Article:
As we will see, the representation of Napoléon   appearing in the writings of his French contemporaries was ambiguous and reflected their own political perspectives. But in the next generation, it went beyond just showing a need to take up an established canon and make it new: the glow of the golden age of Napoléon, as remembered by the few surviving grognards, became a rich historical background which contrasted strongly to the succeeding tedious political era, even if that recent past was still associated with some unavoidably negative connotations, such as a police state and bloodstained battlefields. Ironically, in Montholon’s Mémoires, Napoléon is described as regretting, in Saint-Helena, not having given Chateaubriand a more important position. The now dignified Chateaubriand, in his posthumous Mémoires d’outre-tombe (published in 1850), devoted a long chapter to Napoléon, in which he drew a famous parallel between him and Washington: the ambitious general organized a coup, became a dictator, and died rejected and forgotten on an island lost in the middle of the ocean, when the ethical one, after he had fought for his republic, returned to normal life like a modern-day Cincinnatus, dying respected by a whole nation. 

After Waterloo, Benjamin Constant referred to Napoléon in the Mémoires sur les Cent Jours as “un géant relégué sur un rocher aride et prisonnier de l’étranger” (A giant relegated to an arid rock and imprisoned by foreigners). As expected, when the Bourbons returned to power, the inconstant Constant became a monarchist, albeit a liberal one, since this bon vivant became the supporter of individual rights and religious freedom, under the ultra-Catholic Charles X. With Napoléon  ’s fall in 1814, however, (Fouché) could, without too much risk, and with the same sense of timing as with Le Génie du Christianisme, publish his essay De Buonaparte et des Bourbons, describing Napoléon   as an “ogre corse” and a “faux grand homme.” In it, he described his vision of the club-footed Talleyrand, walking with the help of Fouché to pledge their new allegiance to Louis XVIII as: “Vice leaning on the arm of Crime.” At the same time, Chateaubriand was hoping they would give him a portfolio: he only got a peerage and the ambassadorship to Sweden, and for a very short while, he was Minister of Foreign Affairs. But when his long-hoped-for Bourbons finally were back in place, Chateaubriand felt bitterly that he had been discarded and soon renounced his political ambitions. With all his romantic pathos, he turned his disappointments into introspection and cast for himself another image altogether.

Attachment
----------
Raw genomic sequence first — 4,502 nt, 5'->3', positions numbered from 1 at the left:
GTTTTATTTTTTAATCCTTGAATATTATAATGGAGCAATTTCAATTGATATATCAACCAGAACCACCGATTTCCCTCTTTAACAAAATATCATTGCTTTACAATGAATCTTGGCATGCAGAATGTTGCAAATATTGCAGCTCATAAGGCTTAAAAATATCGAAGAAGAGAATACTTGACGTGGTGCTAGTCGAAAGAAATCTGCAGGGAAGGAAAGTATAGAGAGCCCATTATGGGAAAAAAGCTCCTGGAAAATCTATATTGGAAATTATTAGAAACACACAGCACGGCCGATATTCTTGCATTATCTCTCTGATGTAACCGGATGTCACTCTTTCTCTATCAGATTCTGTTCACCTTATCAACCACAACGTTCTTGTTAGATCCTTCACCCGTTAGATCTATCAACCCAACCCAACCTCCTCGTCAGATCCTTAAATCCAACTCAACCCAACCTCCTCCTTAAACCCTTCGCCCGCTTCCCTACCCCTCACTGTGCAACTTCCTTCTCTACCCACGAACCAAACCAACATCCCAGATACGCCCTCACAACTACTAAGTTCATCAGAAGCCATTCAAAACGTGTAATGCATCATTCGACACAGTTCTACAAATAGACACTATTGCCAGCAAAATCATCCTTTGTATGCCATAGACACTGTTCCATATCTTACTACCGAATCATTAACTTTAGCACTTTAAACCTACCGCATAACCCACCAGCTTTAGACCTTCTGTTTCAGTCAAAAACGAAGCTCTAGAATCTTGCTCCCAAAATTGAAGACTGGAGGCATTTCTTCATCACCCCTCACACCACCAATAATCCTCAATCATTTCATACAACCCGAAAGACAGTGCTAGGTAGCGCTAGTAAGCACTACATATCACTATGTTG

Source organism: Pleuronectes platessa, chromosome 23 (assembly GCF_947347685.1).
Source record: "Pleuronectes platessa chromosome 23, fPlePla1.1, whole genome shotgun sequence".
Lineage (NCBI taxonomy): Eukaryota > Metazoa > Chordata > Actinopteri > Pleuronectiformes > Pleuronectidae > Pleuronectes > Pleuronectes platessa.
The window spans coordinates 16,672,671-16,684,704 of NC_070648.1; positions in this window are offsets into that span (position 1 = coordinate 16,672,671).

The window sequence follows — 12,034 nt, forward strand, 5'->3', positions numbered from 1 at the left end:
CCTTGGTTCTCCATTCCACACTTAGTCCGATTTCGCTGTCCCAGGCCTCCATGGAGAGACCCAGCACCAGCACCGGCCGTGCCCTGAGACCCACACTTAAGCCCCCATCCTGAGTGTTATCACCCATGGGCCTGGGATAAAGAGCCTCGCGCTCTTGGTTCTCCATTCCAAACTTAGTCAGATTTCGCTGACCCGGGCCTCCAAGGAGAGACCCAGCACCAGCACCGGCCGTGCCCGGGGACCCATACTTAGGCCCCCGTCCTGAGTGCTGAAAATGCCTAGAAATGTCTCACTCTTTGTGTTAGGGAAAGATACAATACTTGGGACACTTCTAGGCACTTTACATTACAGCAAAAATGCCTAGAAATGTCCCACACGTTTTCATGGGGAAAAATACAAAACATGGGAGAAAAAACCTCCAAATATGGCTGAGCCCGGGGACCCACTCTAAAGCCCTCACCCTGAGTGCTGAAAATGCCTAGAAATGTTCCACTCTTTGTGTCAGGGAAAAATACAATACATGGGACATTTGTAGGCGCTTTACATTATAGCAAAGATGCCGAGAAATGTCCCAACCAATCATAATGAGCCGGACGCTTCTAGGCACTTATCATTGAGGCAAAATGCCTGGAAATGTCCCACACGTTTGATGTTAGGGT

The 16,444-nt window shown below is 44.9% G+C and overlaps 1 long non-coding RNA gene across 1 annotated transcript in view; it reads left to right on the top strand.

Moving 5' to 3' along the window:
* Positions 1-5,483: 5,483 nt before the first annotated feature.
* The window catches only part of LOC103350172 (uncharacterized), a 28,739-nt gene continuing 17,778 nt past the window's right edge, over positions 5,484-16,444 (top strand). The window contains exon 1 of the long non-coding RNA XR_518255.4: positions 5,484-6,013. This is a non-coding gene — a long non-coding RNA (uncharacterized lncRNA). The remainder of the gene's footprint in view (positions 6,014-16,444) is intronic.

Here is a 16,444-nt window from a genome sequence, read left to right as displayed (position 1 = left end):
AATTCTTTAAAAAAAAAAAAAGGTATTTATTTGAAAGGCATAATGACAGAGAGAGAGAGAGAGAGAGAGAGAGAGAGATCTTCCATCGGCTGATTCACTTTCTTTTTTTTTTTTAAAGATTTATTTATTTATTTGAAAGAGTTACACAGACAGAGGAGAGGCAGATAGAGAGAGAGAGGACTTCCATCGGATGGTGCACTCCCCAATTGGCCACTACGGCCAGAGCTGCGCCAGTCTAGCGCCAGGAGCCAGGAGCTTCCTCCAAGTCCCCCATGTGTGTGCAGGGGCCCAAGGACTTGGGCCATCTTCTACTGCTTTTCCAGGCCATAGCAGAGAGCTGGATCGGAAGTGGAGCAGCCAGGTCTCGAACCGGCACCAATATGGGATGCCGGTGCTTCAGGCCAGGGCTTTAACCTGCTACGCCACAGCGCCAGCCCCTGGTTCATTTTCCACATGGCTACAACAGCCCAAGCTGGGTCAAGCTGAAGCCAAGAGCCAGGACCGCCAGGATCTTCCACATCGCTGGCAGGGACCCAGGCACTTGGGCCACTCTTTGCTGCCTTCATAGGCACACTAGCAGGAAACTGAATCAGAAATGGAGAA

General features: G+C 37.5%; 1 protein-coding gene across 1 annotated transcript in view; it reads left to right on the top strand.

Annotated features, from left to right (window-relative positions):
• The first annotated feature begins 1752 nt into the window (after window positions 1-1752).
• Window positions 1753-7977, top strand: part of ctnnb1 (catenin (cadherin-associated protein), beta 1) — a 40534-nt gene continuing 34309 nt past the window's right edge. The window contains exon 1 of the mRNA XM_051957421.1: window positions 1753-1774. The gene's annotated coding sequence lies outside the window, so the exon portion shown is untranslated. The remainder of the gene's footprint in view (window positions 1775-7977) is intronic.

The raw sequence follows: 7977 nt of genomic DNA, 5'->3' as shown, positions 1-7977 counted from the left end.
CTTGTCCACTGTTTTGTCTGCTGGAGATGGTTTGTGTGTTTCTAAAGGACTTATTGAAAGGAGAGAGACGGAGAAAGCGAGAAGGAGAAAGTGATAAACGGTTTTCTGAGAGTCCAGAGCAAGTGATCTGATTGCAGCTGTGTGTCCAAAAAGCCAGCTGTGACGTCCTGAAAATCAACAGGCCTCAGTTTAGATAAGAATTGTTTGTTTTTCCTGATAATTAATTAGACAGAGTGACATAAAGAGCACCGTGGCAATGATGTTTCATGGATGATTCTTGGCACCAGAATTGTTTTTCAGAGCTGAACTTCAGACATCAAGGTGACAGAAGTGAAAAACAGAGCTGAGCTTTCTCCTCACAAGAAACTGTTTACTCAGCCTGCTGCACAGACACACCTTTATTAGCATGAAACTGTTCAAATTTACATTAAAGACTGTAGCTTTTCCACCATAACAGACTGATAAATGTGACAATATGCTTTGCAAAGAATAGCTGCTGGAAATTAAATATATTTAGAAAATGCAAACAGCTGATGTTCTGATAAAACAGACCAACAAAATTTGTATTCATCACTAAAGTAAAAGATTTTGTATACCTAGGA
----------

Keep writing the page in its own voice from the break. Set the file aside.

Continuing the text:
As one can imagine, the carefully contrived denunciations of Napoléon by contemporary French writers, motivated by political opportunism as they were, did not have much impact. In France, they fell on deaf ears. Yet the fall of Napoléon did not produce the surge in criticism that one would have expected. The return of the Bourbons failed to bring the anticipated renaissance: indeed, it produced both a retreat from some generally well-respected Imperial institutions and a return to the bad old ways of the Ancien Régime. The émigrés had not forgotten anything but they had not learned anything either. Perhaps this explains why the military glory of the Empire soon overshadowed all its bloody defeats, and why the following generation of the 1820’s and 30’s embraced it as an antidote to the pervasive boredom of the monarchist Restoration. For a few years after his demise, any public allusion to Napoléon had been prohibited by the reinstated Bourbons as a sign of conspiracy against their monarchy and therefore only metaphors were used to refer to him (“Him”, “The Man”). After his death, however, the wide publication of the 1823 memoirs by Las Cases (Mémorial de Sainte Hélène) relaunched the more positive myth of Napoléon as the son of the French Revolution. 


Back To Top
Follow by Email